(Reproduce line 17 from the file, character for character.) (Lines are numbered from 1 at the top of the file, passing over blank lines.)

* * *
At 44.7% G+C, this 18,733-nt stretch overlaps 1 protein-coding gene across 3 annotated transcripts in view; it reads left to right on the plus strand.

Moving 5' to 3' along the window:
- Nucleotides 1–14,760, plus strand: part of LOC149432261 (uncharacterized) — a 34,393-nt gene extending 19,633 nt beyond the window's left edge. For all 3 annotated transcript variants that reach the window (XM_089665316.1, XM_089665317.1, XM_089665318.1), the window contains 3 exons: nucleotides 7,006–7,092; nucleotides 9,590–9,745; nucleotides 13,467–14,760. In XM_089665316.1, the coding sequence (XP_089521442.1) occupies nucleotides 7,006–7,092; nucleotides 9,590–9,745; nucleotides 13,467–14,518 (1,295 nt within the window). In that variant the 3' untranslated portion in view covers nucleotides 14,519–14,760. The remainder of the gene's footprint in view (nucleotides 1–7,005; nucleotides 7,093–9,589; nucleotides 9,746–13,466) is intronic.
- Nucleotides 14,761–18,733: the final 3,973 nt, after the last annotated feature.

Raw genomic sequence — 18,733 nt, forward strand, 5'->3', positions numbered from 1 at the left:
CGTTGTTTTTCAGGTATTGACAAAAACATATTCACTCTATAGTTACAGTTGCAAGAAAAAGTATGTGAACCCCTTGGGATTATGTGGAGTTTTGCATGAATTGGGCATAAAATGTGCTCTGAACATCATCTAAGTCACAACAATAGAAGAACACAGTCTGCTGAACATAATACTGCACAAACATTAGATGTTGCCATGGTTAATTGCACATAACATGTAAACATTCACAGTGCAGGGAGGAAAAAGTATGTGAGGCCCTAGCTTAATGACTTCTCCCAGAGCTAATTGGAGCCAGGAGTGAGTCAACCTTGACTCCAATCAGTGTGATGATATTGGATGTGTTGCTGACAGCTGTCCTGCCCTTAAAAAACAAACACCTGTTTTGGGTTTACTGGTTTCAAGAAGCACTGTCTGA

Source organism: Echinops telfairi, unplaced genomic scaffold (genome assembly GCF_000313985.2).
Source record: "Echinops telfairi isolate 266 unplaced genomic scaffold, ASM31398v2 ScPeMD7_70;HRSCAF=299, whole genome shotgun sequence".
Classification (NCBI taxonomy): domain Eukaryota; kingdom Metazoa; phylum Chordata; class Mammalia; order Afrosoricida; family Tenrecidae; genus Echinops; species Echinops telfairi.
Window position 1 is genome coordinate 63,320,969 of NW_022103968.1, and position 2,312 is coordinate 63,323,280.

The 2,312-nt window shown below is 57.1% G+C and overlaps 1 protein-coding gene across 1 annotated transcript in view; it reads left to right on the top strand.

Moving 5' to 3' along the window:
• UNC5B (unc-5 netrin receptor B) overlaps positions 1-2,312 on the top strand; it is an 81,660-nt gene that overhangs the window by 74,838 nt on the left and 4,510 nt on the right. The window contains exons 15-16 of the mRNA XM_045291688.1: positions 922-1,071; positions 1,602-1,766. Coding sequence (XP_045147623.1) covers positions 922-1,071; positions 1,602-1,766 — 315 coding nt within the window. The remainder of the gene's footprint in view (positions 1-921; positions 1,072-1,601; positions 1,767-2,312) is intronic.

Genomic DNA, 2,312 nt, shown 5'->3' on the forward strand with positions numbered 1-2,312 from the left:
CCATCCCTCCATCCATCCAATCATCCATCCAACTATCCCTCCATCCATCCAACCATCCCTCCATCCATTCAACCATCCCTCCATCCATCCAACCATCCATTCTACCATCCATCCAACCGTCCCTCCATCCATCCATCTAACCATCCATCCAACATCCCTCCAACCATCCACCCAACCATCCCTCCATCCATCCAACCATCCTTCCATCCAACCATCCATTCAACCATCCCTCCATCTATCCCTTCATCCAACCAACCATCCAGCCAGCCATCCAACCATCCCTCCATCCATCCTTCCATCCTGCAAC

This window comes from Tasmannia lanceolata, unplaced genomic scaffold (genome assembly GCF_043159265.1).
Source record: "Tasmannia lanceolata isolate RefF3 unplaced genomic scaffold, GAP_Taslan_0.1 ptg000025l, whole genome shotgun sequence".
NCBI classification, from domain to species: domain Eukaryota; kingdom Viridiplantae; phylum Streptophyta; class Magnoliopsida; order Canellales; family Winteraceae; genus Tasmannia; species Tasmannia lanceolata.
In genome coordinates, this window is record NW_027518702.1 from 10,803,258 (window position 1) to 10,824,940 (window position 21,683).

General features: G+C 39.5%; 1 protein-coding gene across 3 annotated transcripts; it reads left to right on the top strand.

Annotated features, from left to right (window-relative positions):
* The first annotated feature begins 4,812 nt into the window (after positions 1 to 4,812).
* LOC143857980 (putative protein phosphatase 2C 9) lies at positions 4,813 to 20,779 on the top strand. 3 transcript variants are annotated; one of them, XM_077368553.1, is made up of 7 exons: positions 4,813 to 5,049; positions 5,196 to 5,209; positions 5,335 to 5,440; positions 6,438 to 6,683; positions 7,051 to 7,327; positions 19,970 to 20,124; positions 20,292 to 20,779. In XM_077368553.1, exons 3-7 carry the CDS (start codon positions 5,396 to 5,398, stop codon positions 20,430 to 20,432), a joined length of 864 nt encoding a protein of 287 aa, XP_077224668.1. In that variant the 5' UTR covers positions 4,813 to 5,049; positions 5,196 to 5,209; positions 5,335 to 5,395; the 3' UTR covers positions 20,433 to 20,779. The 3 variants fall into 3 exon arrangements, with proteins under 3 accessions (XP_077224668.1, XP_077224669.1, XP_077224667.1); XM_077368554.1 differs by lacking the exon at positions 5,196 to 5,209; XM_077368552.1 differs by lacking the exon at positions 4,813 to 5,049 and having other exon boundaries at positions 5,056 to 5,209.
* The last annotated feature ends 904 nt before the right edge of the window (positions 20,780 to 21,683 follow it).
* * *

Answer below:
Source record: "Tasmannia lanceolata isolate RefF3 unplaced genomic scaffold, GAP_Taslan_0.1 ptg000025l, whole genome shotgun sequence".